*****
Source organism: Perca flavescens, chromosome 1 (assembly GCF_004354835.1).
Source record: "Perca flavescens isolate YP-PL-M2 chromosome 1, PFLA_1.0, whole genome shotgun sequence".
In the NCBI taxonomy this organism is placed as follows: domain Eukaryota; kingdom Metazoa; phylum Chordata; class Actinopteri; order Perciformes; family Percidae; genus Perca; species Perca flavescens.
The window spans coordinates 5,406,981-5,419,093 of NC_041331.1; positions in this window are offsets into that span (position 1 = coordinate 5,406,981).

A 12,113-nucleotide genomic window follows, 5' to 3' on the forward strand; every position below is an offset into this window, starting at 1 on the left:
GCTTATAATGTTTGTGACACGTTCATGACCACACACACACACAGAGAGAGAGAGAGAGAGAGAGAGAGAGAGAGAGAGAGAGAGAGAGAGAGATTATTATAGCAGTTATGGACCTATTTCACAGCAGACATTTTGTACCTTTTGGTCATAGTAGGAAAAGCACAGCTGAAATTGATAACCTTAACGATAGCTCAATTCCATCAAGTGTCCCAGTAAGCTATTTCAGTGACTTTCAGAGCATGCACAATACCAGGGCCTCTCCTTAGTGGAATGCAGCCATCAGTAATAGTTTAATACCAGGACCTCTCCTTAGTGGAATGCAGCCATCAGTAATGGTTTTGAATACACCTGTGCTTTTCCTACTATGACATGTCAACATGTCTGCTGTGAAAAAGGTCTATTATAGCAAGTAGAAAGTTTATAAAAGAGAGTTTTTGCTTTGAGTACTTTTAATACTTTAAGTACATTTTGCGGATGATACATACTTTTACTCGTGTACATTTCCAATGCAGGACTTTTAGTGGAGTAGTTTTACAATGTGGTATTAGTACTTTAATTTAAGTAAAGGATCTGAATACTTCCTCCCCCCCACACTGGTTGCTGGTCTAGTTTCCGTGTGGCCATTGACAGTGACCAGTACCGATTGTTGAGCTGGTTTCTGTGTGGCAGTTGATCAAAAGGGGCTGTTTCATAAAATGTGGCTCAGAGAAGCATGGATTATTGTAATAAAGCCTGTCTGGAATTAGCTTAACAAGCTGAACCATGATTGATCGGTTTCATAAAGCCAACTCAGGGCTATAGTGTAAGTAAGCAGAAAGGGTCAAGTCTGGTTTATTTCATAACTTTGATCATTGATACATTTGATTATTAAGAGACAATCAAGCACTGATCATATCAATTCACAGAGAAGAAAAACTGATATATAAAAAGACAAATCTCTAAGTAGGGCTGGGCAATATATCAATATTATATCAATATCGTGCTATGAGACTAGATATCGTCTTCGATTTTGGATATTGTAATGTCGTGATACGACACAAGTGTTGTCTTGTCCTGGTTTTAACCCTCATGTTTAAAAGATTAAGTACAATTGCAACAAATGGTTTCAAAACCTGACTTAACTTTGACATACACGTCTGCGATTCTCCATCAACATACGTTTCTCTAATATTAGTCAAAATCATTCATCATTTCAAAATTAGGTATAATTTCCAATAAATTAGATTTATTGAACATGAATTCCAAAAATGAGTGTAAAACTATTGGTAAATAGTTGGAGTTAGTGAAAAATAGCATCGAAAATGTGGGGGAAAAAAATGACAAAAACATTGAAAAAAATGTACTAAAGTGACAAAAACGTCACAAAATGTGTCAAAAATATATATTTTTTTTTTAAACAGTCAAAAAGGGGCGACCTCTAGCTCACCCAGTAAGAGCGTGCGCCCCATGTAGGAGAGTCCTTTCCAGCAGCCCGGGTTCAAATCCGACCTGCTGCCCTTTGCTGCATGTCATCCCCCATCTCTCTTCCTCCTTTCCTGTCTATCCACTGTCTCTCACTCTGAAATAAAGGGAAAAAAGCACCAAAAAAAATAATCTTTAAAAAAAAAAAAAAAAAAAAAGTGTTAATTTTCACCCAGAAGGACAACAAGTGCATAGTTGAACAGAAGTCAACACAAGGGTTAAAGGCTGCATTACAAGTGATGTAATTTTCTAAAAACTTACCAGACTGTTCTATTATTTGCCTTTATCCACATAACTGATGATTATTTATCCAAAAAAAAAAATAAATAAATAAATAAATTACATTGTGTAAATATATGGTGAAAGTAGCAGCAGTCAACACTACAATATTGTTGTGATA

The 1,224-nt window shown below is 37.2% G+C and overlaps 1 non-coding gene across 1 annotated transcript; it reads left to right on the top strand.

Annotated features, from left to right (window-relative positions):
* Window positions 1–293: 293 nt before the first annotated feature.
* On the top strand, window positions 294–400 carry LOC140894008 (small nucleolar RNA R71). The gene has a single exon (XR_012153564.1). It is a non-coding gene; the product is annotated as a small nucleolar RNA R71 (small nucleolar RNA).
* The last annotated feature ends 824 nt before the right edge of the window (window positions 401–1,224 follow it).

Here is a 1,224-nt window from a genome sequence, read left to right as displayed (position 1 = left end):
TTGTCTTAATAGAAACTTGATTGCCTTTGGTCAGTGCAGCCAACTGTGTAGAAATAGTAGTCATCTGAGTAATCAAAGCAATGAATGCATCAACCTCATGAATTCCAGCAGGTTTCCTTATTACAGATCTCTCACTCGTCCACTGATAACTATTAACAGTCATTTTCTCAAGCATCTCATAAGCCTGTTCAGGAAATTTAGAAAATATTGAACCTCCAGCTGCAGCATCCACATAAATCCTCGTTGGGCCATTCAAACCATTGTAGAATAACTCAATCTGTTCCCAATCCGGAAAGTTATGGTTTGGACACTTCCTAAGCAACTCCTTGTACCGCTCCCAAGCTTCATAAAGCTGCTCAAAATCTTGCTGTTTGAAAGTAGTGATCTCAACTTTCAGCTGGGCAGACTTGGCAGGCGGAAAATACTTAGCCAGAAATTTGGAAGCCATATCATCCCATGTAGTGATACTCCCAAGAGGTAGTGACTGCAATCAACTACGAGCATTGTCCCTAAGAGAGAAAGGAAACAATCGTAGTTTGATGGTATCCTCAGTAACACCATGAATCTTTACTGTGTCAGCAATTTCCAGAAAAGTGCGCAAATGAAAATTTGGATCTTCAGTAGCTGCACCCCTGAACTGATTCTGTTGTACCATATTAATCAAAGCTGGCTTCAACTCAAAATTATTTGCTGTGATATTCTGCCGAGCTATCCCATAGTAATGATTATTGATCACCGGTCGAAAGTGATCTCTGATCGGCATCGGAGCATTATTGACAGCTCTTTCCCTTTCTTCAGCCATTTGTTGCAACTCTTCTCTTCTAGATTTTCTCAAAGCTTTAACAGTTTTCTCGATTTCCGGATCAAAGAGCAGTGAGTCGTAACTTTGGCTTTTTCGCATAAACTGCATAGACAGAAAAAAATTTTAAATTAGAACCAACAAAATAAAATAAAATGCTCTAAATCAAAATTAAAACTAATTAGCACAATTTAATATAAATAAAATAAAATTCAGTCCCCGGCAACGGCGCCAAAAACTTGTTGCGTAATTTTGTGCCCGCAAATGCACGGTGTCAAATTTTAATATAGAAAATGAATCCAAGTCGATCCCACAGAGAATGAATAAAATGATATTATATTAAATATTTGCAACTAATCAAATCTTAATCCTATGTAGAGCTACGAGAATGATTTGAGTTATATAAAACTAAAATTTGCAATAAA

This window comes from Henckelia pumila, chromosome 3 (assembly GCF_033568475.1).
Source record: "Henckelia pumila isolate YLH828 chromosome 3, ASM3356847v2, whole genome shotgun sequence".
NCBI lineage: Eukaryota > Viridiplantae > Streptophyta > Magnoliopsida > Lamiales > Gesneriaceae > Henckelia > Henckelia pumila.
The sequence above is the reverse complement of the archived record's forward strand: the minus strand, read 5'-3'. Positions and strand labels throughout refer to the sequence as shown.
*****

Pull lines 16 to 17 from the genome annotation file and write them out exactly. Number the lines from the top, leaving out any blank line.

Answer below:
NCBI lineage: Eukaryota > Viridiplantae > Streptophyta > Magnoliopsida > Lamiales > Gesneriaceae > Henckelia > Henckelia pumila.
The sequence above is the reverse complement of the archived record's forward strand: the minus strand, read 5'-3'. Positions and strand labels throughout refer to the sequence as shown.